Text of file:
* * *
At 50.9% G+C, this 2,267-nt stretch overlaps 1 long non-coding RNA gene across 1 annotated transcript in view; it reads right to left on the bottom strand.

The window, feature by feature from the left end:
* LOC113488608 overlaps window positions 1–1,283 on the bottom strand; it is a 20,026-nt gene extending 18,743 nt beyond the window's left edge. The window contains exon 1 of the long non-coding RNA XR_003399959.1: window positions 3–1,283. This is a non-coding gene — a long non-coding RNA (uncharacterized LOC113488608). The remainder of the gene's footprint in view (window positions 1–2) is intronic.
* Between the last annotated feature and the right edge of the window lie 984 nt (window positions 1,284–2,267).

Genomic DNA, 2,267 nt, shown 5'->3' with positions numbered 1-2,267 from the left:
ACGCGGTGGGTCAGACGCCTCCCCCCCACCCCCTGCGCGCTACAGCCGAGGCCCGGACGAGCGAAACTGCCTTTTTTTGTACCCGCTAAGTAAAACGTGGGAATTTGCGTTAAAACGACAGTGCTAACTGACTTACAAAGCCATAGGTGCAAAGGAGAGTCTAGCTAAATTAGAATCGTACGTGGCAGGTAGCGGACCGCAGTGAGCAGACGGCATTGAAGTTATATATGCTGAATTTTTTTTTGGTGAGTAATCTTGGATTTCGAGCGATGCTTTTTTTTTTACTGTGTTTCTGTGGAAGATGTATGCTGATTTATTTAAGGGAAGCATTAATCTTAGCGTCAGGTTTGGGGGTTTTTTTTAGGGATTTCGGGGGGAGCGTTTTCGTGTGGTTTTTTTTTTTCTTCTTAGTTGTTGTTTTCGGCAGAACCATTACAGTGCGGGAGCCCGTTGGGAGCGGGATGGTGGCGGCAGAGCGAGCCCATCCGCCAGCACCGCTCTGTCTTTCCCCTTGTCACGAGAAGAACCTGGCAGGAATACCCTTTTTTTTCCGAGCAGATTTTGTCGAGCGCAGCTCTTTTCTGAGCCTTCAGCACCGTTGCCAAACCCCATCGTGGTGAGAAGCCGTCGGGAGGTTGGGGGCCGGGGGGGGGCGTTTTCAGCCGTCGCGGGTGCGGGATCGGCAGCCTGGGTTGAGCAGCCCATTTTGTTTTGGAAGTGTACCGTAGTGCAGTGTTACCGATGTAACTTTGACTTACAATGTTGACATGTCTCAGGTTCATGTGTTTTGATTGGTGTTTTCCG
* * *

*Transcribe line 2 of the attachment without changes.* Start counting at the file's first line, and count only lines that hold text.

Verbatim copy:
The window, feature by feature from the left end: